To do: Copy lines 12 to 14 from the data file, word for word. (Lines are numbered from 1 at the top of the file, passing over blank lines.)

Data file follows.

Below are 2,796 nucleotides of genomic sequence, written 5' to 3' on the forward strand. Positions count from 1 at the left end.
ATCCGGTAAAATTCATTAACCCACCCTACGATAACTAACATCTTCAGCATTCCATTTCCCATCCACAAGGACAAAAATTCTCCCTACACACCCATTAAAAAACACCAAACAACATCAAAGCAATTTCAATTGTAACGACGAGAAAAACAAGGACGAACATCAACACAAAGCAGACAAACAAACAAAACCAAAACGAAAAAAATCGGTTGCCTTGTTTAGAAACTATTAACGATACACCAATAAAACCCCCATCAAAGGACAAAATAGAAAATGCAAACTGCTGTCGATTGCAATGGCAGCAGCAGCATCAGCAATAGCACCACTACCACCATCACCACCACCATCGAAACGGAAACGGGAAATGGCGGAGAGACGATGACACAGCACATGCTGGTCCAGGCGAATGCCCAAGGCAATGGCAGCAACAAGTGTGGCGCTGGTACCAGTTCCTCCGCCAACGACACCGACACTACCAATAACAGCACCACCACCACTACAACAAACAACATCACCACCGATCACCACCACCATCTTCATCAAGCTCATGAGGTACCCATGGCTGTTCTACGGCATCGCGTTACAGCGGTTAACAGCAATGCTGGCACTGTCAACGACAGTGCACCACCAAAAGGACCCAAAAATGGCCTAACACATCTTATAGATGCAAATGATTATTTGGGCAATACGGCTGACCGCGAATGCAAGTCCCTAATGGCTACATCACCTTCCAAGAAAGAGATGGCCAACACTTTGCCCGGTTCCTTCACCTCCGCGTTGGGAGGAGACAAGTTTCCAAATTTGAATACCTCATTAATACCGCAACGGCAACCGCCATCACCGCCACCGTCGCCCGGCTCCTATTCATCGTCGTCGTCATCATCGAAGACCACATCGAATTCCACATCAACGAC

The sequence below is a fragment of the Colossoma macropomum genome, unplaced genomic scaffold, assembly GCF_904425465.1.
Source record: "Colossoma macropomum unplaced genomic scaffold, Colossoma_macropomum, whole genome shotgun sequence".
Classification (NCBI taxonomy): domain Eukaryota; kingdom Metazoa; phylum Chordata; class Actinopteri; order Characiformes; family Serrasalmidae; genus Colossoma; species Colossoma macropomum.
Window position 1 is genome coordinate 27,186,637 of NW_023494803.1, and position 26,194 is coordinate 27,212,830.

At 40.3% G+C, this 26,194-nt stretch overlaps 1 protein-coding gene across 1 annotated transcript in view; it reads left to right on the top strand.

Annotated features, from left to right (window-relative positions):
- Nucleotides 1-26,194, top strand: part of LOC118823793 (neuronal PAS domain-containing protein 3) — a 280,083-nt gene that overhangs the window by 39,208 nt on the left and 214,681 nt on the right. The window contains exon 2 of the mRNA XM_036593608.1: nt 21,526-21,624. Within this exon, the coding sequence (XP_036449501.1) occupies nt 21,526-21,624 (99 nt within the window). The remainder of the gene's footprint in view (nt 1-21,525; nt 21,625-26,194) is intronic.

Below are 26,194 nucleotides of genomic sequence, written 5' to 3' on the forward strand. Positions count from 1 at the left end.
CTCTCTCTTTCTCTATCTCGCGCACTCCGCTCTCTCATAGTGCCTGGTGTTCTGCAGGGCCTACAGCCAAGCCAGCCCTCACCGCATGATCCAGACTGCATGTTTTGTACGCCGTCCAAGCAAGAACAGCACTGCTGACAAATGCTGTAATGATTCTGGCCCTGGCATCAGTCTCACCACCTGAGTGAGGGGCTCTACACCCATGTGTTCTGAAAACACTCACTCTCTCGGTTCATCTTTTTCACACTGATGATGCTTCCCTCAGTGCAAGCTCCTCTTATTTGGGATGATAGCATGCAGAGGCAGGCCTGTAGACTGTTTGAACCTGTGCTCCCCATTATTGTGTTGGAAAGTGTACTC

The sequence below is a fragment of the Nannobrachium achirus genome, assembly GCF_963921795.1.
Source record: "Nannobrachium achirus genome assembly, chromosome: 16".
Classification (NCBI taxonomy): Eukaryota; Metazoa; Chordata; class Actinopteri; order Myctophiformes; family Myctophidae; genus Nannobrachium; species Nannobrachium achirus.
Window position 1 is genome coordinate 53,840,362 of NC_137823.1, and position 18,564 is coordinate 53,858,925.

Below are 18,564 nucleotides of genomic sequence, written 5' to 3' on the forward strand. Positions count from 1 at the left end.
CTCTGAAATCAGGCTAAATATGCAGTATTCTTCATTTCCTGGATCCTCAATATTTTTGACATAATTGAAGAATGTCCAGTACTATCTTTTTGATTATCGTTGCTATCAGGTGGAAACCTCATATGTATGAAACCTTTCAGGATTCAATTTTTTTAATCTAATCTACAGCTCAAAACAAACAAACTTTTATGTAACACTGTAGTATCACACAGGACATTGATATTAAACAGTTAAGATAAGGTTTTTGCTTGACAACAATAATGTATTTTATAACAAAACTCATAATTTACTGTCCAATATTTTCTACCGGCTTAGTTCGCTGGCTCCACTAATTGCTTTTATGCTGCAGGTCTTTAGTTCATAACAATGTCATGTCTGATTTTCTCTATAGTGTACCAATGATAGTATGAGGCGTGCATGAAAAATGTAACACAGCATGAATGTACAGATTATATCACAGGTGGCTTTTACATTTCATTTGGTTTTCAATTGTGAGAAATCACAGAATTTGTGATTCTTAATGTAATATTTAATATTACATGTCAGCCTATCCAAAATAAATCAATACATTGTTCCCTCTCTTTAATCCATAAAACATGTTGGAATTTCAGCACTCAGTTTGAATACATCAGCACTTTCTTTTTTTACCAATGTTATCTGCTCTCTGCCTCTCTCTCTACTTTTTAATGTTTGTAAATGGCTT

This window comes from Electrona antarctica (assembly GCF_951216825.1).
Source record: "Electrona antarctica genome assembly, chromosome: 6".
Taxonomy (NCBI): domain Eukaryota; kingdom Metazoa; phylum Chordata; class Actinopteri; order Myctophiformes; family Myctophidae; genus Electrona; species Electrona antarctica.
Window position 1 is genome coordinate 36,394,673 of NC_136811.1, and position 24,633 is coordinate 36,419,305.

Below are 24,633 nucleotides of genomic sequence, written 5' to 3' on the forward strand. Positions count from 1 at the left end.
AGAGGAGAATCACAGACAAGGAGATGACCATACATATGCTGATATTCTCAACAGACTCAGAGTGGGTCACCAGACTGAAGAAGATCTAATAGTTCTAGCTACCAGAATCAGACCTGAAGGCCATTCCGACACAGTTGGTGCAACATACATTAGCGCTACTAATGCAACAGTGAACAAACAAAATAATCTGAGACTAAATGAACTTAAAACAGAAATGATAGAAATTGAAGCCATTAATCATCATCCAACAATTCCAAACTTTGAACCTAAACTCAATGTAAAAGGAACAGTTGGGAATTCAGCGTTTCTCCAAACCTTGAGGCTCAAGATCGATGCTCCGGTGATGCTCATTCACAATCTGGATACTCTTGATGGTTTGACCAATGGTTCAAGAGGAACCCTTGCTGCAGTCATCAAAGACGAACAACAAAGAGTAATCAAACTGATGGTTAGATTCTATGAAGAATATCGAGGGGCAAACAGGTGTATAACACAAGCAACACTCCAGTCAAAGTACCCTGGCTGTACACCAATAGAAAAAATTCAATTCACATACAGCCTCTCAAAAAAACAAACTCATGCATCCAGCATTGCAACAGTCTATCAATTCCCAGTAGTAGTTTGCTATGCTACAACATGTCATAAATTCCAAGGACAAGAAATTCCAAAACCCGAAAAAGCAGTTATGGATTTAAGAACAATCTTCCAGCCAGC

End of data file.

The sequence below is a fragment of the Nannobrachium achirus genome, assembly GCF_963921795.1.
Source record: "Nannobrachium achirus genome assembly, chromosome: 16".
Classification (NCBI taxonomy): Eukaryota; Metazoa; Chordata; class Actinopteri; order Myctophiformes; family Myctophidae; genus Nannobrachium; species Nannobrachium achirus.